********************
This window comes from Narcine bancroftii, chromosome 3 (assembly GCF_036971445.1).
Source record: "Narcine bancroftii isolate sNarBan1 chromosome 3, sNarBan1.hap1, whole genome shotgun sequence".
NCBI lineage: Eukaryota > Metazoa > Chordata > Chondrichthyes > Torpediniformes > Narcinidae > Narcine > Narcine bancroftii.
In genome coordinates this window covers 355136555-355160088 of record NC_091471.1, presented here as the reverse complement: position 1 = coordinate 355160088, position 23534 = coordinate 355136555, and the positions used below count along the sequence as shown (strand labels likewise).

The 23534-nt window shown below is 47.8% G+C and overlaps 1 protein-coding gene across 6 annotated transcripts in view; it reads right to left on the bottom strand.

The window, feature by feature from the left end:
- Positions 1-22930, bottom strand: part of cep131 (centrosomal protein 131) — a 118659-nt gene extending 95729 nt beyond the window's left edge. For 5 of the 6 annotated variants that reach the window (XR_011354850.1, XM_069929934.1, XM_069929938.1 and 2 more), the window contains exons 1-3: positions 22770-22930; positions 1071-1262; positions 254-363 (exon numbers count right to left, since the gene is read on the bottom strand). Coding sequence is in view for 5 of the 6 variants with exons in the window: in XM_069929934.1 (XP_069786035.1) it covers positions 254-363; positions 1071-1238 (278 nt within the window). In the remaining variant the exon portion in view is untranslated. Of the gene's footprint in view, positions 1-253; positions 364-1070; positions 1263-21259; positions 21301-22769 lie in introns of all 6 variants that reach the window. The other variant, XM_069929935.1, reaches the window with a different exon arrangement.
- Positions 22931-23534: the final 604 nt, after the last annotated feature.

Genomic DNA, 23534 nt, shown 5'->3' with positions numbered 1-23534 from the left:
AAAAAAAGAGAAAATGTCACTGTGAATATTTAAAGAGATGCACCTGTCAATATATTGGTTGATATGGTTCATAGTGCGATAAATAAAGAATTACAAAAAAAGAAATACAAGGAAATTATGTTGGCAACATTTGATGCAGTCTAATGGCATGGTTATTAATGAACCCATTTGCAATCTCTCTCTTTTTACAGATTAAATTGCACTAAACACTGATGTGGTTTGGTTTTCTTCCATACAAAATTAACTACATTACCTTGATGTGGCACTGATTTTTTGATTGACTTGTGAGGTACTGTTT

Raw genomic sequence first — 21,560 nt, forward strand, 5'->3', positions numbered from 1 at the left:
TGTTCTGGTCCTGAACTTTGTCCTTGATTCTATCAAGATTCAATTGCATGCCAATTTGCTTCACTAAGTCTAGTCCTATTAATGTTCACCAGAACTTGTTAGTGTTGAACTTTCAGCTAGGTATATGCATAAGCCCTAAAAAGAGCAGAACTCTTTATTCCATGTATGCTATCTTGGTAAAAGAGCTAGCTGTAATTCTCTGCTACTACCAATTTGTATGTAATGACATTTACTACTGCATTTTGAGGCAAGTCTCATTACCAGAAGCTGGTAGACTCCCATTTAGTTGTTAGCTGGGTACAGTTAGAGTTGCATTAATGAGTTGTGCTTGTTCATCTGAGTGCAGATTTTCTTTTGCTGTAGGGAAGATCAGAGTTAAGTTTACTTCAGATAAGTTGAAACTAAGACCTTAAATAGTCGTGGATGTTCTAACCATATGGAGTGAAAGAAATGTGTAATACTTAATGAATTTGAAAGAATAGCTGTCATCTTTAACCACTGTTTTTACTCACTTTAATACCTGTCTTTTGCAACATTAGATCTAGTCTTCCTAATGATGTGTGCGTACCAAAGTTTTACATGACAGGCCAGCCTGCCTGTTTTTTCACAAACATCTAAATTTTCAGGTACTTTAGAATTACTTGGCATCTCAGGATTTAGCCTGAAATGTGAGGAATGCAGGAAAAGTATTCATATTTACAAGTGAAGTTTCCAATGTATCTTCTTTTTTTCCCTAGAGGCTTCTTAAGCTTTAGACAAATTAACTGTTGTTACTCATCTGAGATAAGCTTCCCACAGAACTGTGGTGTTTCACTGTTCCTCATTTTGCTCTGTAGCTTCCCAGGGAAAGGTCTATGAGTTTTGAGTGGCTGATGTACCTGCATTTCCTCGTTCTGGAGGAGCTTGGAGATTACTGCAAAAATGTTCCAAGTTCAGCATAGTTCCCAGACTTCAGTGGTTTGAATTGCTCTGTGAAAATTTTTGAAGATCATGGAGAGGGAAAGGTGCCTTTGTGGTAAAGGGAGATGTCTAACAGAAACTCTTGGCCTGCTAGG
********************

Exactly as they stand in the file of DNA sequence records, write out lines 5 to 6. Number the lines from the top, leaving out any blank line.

The 23534-nt window shown below is 47.8% G+C and overlaps 1 protein-coding gene across 6 annotated transcripts in view; it reads right to left on the bottom strand.

The window, feature by feature from the left end: